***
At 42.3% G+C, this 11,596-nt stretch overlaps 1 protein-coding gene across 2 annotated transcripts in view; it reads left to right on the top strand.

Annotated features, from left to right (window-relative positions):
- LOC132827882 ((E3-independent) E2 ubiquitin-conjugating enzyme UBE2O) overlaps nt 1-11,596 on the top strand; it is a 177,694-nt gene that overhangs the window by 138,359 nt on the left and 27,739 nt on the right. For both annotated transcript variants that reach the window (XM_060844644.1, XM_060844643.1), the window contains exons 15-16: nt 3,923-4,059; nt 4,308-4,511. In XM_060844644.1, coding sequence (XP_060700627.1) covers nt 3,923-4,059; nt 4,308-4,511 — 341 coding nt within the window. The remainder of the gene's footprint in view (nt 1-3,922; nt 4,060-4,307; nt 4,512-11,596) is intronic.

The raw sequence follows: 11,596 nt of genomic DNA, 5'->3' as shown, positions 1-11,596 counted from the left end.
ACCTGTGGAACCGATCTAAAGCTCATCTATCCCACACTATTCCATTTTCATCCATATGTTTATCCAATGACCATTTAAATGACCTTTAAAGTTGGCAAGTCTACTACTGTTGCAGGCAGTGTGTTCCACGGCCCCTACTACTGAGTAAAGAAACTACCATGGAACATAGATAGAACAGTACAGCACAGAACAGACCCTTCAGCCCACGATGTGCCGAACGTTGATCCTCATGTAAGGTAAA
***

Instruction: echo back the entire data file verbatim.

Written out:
At 42.3% G+C, this 11,596-nt stretch overlaps 1 protein-coding gene across 2 annotated transcripts in view; it reads left to right on the top strand.

Annotated features, from left to right (window-relative positions):
- LOC132827882 ((E3-independent) E2 ubiquitin-conjugating enzyme UBE2O) overlaps nt 1-11,596 on the top strand; it is a 177,694-nt gene that overhangs the window by 138,359 nt on the left and 27,739 nt on the right. For both annotated transcript variants that reach the window (XM_060844644.1, XM_060844643.1), the window contains exons 15-16: nt 3,923-4,059; nt 4,308-4,511. In XM_060844644.1, coding sequence (XP_060700627.1) covers nt 3,923-4,059; nt 4,308-4,511 — 341 coding nt within the window. The remainder of the gene's footprint in view (nt 1-3,922; nt 4,060-4,307; nt 4,512-11,596) is intronic.

The raw sequence follows: 11,596 nt of genomic DNA, 5'->3' as shown, positions 1-11,596 counted from the left end.
ACCTGTGGAACCGATCTAAAGCTCATCTATCCCACACTATTCCATTTTCATCCATATGTTTATCCAATGACCATTTAAATGACCTTTAAAGTTGGCAAGTCTACTACTGTTGCAGGCAGTGTGTTCCACGGCCCCTACTACTGAGTAAAGAAACTACCATGGAACATAGATAGAACAGTACAGCACAGAACAGACCCTTCAGCCCACGATGTGCCGAACGTTGATCCTCATGTAAGGTAAA